I encountered following scenario:

A user X granted a ton of permission in the SQL Server database. For example it granted SELECT permission on table Y to user Z.

A user X was dropped with simple DROP USER statement.

No errors encountered. User X disappeared and all permissions he granted with him - including user Z select permission o table Y.

Question 1. Shouldn't there be an error preventing me from dropping user with this kind of implications? Question 2. Is it controlled by any database option etc. Question 3. The DROP USER in documentation has no remarks indicating this kind of behaviour - can any elaborate what I'm missing?

Thx

For reference it was SQL SErver 2016 server but database was running in 2008 compatibility mode.

The tl;dr answer is that nothing went wrong here and the behaviour is as designed:

A DROP USER statement will remove the user (and by extension their permissions).

More full answer:

  1. SQL Server and T-SQL are powerful tools - there are little to no "are you sure?" checks, such as are common in end user applications, when executing queries - the only things that prevent queries executing are only technological errors (not potential user errors) or any database constraints.

SQL SERVER by default is in autocommit - that is, IMPLICIT_TRANSACTIONS are off, meaning that the query is committed as soon as it is finished executing - no second chances.

  1. Although there are no options as such, this behaviour can be controlled. As mentioned in Akina's comments, one could add this custom behaviour (for example through triggers). The way that this is controlled out-of-the box is by permissions - only user's with the correct permissions can drop other users - only some of the highest privileges can execute such statements. As per BOL article on DROP USER, the statement requires the ALTER ANY USER permission on the database (and of course the db_owner and sysadmins can do this)

  2. The DROP USER documentation does state the required permissions, although you need to go into more detail to find out why this happens. In SQL Server permissions are granted TO a USER (or LOGIN at the Instance level) or the USER added to a ROLE. The USER has to exist for it to have these privileges.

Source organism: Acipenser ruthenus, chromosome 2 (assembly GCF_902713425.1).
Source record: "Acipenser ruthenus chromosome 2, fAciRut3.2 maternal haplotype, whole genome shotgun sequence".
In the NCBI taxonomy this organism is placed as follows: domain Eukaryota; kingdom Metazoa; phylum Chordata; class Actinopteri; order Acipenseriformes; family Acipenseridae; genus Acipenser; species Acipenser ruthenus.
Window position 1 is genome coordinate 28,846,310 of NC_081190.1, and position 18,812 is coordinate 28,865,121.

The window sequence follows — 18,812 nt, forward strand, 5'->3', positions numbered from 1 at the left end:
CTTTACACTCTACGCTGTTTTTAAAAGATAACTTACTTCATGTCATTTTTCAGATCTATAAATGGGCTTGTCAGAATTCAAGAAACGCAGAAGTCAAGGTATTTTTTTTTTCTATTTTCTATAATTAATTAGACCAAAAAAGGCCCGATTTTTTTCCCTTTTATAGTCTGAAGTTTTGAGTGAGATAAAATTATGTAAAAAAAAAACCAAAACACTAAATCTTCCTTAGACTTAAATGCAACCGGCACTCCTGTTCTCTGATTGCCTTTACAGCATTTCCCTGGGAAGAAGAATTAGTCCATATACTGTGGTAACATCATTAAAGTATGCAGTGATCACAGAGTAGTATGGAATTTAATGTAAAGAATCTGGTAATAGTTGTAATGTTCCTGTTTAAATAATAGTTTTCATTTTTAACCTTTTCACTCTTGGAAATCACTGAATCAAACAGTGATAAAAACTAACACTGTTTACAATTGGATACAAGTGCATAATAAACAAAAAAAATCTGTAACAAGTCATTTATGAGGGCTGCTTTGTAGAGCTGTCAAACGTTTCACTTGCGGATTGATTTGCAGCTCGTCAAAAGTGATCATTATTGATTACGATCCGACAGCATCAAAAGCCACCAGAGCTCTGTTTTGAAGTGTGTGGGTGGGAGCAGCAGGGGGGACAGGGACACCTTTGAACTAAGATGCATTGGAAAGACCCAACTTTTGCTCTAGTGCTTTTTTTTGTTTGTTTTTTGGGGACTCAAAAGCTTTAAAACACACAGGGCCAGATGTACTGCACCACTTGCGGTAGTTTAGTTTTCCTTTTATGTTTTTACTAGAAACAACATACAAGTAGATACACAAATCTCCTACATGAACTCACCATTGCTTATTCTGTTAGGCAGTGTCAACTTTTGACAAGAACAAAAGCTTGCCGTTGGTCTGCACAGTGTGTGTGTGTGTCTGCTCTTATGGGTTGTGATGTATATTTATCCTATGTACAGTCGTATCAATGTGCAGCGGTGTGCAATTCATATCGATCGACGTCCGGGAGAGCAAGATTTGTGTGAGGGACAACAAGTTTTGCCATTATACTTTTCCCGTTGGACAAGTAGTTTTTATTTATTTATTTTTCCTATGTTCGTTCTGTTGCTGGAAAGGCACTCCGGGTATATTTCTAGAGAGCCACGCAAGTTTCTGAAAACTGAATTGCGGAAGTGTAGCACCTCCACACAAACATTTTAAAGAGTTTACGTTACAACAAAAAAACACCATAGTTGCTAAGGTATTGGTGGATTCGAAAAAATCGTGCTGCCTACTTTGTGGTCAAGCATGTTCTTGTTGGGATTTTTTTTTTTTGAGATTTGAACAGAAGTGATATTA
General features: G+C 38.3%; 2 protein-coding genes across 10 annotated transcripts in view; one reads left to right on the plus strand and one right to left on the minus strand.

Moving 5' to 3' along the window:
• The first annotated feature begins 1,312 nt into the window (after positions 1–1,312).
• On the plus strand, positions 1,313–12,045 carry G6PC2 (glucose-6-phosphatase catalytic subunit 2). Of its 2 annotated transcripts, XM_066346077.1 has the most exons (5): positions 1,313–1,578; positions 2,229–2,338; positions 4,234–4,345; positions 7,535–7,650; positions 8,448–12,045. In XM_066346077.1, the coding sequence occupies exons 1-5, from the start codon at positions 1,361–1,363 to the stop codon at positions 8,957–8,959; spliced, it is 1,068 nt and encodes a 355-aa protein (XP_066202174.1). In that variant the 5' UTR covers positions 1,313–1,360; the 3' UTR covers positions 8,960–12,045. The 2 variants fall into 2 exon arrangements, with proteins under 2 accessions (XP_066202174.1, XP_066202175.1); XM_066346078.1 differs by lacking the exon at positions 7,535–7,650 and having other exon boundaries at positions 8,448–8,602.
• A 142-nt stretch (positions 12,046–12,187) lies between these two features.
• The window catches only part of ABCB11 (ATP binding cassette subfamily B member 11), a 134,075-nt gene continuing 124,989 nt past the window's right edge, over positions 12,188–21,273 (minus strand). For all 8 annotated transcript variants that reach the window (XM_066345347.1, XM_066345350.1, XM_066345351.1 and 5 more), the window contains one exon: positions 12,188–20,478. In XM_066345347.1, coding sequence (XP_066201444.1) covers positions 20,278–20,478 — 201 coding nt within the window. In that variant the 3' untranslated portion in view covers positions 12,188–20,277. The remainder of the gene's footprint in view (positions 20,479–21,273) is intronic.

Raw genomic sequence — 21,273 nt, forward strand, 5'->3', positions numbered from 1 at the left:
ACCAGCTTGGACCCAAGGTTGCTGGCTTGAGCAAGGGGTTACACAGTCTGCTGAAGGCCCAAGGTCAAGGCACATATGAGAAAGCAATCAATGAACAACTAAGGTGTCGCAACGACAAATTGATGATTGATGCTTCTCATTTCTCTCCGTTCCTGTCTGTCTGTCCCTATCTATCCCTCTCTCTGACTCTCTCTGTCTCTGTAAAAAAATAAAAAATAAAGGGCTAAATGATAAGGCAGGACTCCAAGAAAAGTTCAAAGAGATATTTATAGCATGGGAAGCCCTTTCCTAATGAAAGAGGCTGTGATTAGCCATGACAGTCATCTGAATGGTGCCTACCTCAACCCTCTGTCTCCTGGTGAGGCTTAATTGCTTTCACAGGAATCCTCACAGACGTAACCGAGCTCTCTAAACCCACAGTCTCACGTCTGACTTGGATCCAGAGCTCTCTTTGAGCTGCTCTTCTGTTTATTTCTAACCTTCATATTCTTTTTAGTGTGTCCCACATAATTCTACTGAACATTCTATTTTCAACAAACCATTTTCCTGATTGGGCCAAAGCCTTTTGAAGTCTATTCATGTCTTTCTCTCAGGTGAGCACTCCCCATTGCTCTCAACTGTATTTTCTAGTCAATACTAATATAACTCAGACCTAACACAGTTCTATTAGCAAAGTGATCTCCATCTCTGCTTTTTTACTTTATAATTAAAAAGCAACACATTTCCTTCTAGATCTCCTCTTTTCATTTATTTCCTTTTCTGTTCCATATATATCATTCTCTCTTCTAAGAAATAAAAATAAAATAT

You can find more about where permissions are stored in SQL Server as per This question by exploring the tables sys.database_permissions and sys.database_principals - joined on Princpal_id (and you can see for yourself that without the principal i.e. the USER, their can't be a permissions for it). Nb. Although probably not that risky in most cases, exploring system tables at whim on a production DBs is not advised!

This article explains about permissions in SQL SERVER in detail, and from an authorization point of view This BOL article has more information and is a good start for learning the concepts.

What can you do?

To ensure this doesn't happen again, ensure that only appropriate permissions are given to everyone (Principle of Least Privilege), and those with elevated privileges take care and know what they're doing. Importantly, don't make changes in production with first testing (and testing again)! Also - follow change control procedures appropriate in your company.

To recover, you can either restore from a backup, or you'll have to recreate permissions (ideally you'll have documentation about your system to do this from, if you don't this is the time to make it!).

Finally

SQL Server can take no prisoners - and by default SQL Server COMMITs transactions automatically (and keeping that way is a good thing), be sure of your query before executing and test, test and test again.

  • Thanks for the long answer. I tried to reproduce the situation on different server and the error preventing me is this one: 'The database principal has granted or denied permissions to objects in the database and cannot be dropped.' Is it possible to set up DB so this error won't pop up? – nimdil Dec 4 at 11:50
  • Slight clarification for 3.: DB permissions are granted to Database Users. SQL Server instance permissions are granted to SQL Server Logins (Either SQL Server Native Login w/ password, or a SQL Server Windows Authenticated w/out password). A SQL Server Login can then be linked to a Database User. DB permissions are "transportable". When you backup a DB it contains all the permissions for all Database Users. When you restore the DB to a different instance, then you have to link the Database User to a SQL Server Login (Native or Windows Authenticated). – hot2use Dec 4 at 11:51
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    @nimdil ah! I understand more now from this comment and your edit of the Q. That is correct, a user shouldn't be able to be dropped if it is the grantor of permission to other users. Its curious that it did in the first instance. – Ian_H Dec 4 at 12:06
  • Well that's at least what appear to be the case because I kicked out the user so I know I encountered no issues. Next day we missed a ton of permissions and the common factor appeared to be the user granting them (dropped user). – nimdil Dec 4 at 13:00
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    @nimdal Hmmm, I can't seem to replicate it in a lab at all - if a principal is the grantor then the error is thrown, if it isn't then the other permissions stay intact. Do you have a backup from before you dropped the user you could restore somewhere? Just to investigate this. – Ian_H Dec 4 at 13:08

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